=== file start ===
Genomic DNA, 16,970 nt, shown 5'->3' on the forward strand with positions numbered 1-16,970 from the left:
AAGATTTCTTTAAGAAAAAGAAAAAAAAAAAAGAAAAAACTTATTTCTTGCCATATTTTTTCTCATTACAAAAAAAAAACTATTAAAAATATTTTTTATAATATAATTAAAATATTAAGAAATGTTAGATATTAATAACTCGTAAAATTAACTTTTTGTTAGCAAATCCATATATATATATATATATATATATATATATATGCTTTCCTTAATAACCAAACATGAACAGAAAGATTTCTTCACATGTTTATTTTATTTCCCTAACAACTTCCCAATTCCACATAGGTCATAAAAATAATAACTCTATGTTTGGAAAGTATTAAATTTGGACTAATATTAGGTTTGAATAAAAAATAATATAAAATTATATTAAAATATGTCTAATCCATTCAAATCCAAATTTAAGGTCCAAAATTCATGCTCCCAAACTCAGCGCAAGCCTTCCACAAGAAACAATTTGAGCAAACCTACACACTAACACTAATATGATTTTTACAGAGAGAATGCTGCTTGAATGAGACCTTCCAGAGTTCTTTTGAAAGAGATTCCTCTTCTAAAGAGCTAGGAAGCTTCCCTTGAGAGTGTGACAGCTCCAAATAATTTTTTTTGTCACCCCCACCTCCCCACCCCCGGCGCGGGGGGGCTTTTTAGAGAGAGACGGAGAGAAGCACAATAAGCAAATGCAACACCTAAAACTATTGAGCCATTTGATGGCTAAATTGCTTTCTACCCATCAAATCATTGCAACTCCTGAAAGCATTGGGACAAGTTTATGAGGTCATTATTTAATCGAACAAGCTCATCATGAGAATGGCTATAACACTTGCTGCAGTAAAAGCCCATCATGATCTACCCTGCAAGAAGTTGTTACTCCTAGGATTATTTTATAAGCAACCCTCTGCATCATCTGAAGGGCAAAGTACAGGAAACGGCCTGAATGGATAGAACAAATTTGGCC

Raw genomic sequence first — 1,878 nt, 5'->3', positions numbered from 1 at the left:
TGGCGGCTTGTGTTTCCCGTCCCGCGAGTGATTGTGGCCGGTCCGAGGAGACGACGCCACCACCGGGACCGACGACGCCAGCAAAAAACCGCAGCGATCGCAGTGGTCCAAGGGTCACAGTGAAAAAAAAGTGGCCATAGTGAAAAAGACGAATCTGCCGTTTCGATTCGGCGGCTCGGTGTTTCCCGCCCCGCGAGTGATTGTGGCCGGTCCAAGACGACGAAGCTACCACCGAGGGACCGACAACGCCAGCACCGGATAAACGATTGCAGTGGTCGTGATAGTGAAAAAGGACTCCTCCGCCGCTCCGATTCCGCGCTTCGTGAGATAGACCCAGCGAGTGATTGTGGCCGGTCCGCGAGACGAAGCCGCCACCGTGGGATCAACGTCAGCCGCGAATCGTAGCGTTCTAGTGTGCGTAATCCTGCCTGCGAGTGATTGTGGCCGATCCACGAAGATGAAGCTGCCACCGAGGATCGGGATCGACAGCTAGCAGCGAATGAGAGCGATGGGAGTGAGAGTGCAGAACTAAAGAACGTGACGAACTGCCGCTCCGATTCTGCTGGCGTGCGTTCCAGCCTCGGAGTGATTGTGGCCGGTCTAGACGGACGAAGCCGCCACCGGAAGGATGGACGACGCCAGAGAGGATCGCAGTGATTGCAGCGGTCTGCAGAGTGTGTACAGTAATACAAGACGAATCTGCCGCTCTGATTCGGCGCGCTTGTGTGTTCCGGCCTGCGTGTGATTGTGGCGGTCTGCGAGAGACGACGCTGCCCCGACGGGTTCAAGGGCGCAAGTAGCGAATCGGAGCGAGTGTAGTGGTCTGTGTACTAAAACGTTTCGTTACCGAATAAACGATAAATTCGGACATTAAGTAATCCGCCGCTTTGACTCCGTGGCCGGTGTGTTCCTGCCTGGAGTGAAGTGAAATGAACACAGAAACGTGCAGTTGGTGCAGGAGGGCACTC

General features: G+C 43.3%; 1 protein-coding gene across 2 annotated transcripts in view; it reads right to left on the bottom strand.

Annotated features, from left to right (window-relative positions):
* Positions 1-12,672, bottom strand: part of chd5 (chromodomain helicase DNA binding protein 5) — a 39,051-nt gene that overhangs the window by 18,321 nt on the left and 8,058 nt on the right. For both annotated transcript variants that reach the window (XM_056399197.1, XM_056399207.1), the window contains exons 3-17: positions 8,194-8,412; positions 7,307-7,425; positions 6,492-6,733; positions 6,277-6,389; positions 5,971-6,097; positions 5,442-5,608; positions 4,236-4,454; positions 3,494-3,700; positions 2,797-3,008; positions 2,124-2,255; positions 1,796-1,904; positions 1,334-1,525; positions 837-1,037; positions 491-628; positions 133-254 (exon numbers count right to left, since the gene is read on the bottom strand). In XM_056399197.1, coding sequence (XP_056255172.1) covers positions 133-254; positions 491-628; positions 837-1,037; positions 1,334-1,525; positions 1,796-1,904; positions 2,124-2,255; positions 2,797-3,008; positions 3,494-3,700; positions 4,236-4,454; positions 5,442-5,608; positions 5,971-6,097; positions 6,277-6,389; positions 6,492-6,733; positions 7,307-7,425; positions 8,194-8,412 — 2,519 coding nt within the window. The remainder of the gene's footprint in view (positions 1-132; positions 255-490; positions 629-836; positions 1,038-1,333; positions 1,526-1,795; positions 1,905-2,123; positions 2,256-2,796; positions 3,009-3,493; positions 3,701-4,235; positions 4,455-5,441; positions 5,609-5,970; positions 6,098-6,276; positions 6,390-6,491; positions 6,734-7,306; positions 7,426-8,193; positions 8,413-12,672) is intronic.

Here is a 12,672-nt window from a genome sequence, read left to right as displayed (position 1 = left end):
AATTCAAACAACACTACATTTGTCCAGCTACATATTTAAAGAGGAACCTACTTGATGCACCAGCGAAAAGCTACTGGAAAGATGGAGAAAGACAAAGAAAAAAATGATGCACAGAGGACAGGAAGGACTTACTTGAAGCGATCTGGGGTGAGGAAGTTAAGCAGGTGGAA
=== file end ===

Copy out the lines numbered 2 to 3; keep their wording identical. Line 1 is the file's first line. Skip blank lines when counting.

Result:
AAGATTTCTTTAAGAAAAAGAAAAAAAAAAAAGAAAAAACTTATTTCTTGCCATATTTTTTCTCATTACAAAAAAAAAACTATTAAAAATATTTTTTATAATATAATTAAAATATTAAGAAATGTTAGATATTAATAACTCGTAAAATTAACTTTTTGTTAGCAAATCCATATATATATATATATATATATATATATATATGCTTTCCTTAATAACCAAACATGAACAGAAAGATTTCTTCACATGTTTATTTTATTTCCCTAACAACTTCCCAATTCCACATAGGTCATAAAAATAATAACTCTATGTTTGGAAAGTATTAAATTTGGACTAATATTAGGTTTGAATAAAAAATAATATAAAATTATATTAAAATATGTCTAATCCATTCAAATCCAAATTTAAGGTCCAAAATTCATGCTCCCAAACTCAGCGCAAGCCTTCCACAAGAAACAATTTGAGCAAACCTACACACTAACACTAATATGATTTTTACAGAGAGAATGCTGCTTGAATGAGACCTTCCAGAGTTCTTTTGAAAGAGATTCCTCTTCTAAAGAGCTAGGAAGCTTCCCTTGAGAGTGTGACAGCTCCAAATAATTTTTTTTGTCACCCCCACCTCCCCACCCCCGGCGCGGGGGGGCTTTTTAGAGAGAGACGGAGAGAAGCACAATAAGCAAATGCAACACCTAAAACTATTGAGCCATTTGATGGCTAAATTGCTTTCTACCCATCAAATCATTGCAACTCCTGAAAGCATTGGGACAAGTTTATGAGGTCATTATTTAATCGAACAAGCTCATCATGAGAATGGCTATAACACTTGCTGCAGTAAAAGCCCATCATGATCTACCCTGCAAGAAGTTGTTACTCCTAGGATTATTTTATAAGCAACCCTCTGCATCATCTGAAGGGCAAAGTACAGGAAACGGCCTGAATGGATAGAACAAATTTGGCC

Raw genomic sequence first — 1,878 nt, 5'->3', positions numbered from 1 at the left: